Of the many ridiculous New Year resolutions taken up by the masses, how many will actually last? Very few I’d guess. It’s more of a tradition to break them than keep them, after all.
Face it, the gym passes that seemed such a wise investment this week will more than likely serve as an unwelcome reminder of just how weak-willed you really are before the weekend’s out.
You’ll probably make excuses. I do. You’ll tell yourself outright lies, like “exercise is overrated,” or else you’ll convince yourself that doughnuts are in fact a major food group.
It is for this reason that my resolution does not involve far-fetched exercise regimes. In fact, it’s the opposite of abstinence, and so easily kept.
My resolution is plain and simple: to watch, talk about and consume in any and every way possible more sport than last year.
And why not? The next 12 months promises a veritable feast of sporting highlights, chief amongst them being the World Cup in Brazil this summer.
If indeed there actually is a World Cup.
Many of Brazil's stadiums are way behind schedule. Even Sepp blatter says so.
Having had a mere seven years to prepare for what should be a spiritual homecoming for football, the Brazilian FA now face the alarming truth that no country has ever been as far behind as they are in preparing for the biggest football tournament in the world.
This despite having more time than any other nation to get ready for what should be an almost religious experience in a football-mad country.
Combine that with the added pressure from the Brazilian public who will demand that their team bring home the trophy to add to the four already tucked up nicely at Brazil FA HQ, and it could all go very wrong in South America this summer.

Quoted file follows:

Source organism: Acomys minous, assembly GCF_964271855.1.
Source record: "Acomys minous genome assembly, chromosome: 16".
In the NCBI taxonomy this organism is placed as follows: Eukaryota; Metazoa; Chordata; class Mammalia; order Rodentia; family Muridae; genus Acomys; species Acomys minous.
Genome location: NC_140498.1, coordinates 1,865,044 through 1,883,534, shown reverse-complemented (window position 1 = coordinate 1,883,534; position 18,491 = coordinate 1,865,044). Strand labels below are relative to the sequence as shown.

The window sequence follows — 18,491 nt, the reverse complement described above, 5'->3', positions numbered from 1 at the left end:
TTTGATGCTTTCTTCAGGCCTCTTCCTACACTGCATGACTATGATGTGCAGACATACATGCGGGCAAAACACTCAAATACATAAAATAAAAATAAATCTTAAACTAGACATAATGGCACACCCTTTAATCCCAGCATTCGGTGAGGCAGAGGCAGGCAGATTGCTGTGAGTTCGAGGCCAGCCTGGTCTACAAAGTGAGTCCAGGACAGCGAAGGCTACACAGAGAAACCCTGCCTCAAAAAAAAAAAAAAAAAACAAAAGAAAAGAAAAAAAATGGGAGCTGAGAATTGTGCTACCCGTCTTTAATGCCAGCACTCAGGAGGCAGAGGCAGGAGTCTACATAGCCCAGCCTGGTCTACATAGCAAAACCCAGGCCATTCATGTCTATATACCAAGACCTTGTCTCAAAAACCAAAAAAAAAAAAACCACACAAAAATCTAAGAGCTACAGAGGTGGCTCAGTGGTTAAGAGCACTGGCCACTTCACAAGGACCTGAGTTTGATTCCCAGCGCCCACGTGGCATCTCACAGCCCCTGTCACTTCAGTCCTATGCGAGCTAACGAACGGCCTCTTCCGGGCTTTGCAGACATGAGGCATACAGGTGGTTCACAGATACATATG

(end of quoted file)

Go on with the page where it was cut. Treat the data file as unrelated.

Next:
But that’s the summer. The immediate concern for football fans is the January transfer window and the potentially ludicrous sums of money set to be parted with for (if previous years are anything to go by) distinctly average players.
Arsenal never buy anyone in January, Chelsea seem intent on sticking with Fernando Torres - why is anyone's guess - and Liverpool seem to have had their fill of middle-of-the road footballers and are still saddled with Aspas, who makes Borini look like a top talent.
But the scousers are less in need of players than great rivals Manchester United.
The current champions could do with some serious cash being spent, but it does beg the question: on who?
Ambitious attempts to lure the likes of Fabregas and Ronaldo away from the sun-drenched shores of Spain with the promise of a couple of Eccles cakes and a pint of Boddingtons have failed miserably.
And you could argue the need for a marquee signing is even more important now than it was six months ago, with a distinctly average squad coming up short yet again against the woefully erratic Swansea City in the FA Cup.
With millions at his disposal Moyes should look no further than his old club to solve what could be the most defining transfer period of his entire career.
The solution is obvious. Sign Ross Barkley now for whatever it would cost to sway the opinion of chairman Bill Kenwright, and it ticks all the boxes for what is required of a Manchester United manager.
United are no longer title contenders, that much is plain for all to see.
But if Moyes doesn’t do something about a central midfield area which has been so desperately lacking all season, then the club will be turning out on a Thursday night next season against the likes of St Gallen.
Buy now or pay for it later, David. You have been warned.
Now pass me a doughnut.